The Ruins in Talisay City, Negros Occidental is what remained of the grand mansion that Don Mariano Lacson built, following the death of his first wife, Maria Braga.
Built in memory of Maria Braga, the mansion became the residence of Don Mariano and his unmarried children.
Today, it is a tourist attraction for its romantic, yet strong structures. Many interesting tales and facts lie within the walls and posts that remained of the Ruins.
The Ruins is of Italianate architecture with neo-Romanesque twin columns. The couple’s initials M and M are molded onto the mansion’s posts.
The top edges of the mansion also feature a shell-inspired decor, which in New England indicates that the home is owned by a ship captain. This particular design is in honor of Maria Braga’s father, who was ship captain.
Still in keeping with the marine theme, the second story of the mansion features a belvedere that faces the west. According to the tour guide, Don Mariano would be often seen sitting in the glassed-in sunroom viewing the ships that come and go along the coastal waters of Talisay.
The mansion was reduced to its skeletal frame when in the early part of World War 2, the United States Armed Forces in the Far East (USAFFE), guerilla fighters during the Japanese occupation, set the mansion ablaze so it will not be used as headquarters by the Japanese forces.
The fire burned the mansion’s roof and the 2-inch thick wooden floors but the foundations remained standing, thanks to its oversized steelbars and the meticulous way of pouring the A-grade mixture of concrete.
Indeed, my first impression upon seeing the skeleton of the mansion was that it appeared to be structurally very sound, that it would be easy to bring it back to its former grandeur.
To accomplish the high-quality strength of the structure, the construction had to be done 24 hours, 7 days a week, so that the mixing and pouring of the concrete would be continuous, thus ensuring that the concrete was very compact and that no air got in.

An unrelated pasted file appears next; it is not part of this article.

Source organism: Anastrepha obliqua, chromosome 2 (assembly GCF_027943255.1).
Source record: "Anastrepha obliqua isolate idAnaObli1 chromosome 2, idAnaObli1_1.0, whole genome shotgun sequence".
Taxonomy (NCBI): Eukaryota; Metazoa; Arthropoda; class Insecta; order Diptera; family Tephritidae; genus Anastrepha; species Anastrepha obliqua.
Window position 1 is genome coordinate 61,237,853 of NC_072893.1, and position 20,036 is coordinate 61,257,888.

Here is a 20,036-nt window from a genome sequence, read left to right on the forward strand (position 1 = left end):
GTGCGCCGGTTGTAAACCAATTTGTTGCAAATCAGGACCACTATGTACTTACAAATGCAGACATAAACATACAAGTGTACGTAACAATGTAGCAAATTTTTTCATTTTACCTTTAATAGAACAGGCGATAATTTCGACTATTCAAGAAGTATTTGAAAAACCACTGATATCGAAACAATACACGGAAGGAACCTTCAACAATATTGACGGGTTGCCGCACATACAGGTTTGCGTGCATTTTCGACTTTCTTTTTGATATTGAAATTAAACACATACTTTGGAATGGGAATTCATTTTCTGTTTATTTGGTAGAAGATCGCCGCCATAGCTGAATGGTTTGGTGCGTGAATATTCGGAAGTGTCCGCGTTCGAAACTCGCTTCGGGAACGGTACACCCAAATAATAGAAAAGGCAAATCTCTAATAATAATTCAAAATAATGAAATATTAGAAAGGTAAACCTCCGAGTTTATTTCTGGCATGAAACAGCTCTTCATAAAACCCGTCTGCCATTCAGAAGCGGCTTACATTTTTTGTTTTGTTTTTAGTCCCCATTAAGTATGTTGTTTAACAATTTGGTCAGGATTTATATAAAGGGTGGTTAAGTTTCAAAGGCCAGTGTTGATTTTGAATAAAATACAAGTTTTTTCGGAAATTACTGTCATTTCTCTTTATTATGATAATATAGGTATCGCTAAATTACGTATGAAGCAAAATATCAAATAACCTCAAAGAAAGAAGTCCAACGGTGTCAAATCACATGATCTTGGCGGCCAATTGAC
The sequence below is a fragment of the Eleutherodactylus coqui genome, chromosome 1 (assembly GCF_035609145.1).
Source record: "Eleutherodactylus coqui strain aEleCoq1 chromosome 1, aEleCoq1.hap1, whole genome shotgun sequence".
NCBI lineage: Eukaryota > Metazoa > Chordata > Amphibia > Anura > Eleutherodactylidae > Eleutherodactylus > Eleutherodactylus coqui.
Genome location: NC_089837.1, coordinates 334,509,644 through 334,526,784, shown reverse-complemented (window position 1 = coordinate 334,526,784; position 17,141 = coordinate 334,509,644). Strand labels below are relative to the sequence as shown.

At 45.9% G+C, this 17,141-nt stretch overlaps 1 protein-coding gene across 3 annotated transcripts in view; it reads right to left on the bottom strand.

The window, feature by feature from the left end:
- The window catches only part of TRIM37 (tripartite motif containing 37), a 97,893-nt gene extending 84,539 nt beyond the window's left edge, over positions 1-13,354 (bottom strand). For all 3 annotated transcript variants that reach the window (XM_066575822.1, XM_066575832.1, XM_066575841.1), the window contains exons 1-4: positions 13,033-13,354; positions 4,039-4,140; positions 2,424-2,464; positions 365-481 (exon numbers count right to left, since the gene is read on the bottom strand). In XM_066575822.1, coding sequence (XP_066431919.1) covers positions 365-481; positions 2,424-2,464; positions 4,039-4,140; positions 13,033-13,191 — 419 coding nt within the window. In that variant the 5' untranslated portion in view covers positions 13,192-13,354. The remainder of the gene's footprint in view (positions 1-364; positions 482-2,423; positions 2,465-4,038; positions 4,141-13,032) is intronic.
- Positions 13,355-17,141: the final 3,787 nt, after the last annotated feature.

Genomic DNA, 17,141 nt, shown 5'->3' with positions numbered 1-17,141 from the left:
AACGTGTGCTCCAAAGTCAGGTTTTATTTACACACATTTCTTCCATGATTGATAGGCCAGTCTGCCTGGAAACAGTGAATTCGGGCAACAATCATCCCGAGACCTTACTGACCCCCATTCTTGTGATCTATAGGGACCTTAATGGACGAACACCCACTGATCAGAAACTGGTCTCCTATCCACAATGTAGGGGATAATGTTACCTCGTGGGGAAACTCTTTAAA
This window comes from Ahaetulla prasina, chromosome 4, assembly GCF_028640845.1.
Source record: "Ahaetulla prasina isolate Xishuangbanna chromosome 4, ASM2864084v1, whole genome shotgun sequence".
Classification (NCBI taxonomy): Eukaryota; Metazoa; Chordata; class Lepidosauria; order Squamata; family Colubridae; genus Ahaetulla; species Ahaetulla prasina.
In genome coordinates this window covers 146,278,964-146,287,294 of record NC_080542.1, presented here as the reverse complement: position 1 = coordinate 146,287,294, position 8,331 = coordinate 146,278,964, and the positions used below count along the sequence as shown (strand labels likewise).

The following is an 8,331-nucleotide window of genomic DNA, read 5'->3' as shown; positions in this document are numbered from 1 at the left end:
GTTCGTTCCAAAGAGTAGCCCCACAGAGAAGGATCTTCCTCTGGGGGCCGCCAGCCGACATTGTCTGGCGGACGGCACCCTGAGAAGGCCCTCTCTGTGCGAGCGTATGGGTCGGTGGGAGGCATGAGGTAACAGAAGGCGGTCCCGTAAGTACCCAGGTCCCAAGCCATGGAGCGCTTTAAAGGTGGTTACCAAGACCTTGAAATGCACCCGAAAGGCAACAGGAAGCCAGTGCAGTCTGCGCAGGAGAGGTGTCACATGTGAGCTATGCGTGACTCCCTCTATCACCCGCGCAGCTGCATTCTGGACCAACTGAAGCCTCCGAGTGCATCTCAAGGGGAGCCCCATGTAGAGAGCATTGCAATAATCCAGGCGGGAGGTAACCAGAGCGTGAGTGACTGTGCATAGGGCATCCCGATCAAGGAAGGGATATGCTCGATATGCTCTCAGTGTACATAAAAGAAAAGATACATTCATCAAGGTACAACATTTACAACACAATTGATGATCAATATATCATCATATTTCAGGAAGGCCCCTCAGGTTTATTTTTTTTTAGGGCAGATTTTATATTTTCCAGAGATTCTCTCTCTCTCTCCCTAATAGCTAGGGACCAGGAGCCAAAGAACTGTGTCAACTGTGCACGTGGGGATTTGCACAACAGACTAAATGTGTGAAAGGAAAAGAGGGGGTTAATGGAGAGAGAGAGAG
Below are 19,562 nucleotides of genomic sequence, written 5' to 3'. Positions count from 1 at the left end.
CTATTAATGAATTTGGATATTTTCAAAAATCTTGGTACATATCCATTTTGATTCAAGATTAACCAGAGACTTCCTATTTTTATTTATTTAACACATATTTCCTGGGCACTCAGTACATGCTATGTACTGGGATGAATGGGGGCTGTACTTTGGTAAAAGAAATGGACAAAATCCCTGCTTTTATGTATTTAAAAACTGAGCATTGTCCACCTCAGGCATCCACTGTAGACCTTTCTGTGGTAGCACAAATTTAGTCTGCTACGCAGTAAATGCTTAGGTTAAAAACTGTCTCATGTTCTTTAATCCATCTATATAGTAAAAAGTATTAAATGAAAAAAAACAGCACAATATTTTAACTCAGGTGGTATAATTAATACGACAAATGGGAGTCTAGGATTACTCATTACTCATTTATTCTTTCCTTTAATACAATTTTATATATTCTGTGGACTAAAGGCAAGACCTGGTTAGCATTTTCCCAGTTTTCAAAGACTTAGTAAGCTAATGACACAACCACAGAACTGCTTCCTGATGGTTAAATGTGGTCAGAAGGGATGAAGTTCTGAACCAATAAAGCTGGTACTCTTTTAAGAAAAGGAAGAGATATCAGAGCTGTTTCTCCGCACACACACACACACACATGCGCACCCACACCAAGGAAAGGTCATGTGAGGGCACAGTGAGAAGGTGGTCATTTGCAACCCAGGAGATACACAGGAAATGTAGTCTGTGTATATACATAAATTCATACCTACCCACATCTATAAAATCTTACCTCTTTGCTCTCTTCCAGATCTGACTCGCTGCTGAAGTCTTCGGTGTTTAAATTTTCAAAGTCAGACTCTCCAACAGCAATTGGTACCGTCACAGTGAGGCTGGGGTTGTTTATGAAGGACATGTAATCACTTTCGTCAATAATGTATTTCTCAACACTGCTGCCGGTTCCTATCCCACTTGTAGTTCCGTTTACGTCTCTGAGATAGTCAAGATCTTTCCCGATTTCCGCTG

In its heyday, the fountain outside the mansion was surrounded by a beautiful lily garden, which was maintained by a Japanese gardener, who mysteriously disappeared following the burning of the mansion.
Today, it is a landscaped garden, drawing various inspirations, from formal English gardens to Japanese-inspired gardens.
Also outside the mansion is the ‘Simborio,’ the chimney for the muscovado sugar mill of the family’s sugar farm. It is in the mill where the juice of the sugarcane is extracted before transferring them in large vats where juice is heated and then cooled to produce the sugar crystals.
There are also modern additions to The Ruins: the 18-hole mini golf course and newly built toilets that still use the mansion’s original septic tank.
Inside The Ruins is a semi-fine dining restaurant offering Mediterranean cuisine and a mini-bar.
The Ruins is open to the public from 8:30 am to 8:00 pm daily. The Ruins may also be used for special events such as weddings, family reunions, etc. There are also camping and picnic grounds, bath houses and a pavilion.
Copied from Lacson Ruin’s Facebook account: Proceed to Bata (Pepsi bottling plant) and turn east. About 600 meters, you will see a cellsite above a 2-story bldg on the left. Opposite that bldg you will see a big sign that says ‘THIS WAY TO THE RUINS’. You will enter that narrow street leading to Rose Lawn Memorial gardens. Follow the small red and yellow signs on the electrical posts which will lead you all the way to the RUINS. We are in Talisay City (next to Bacolod)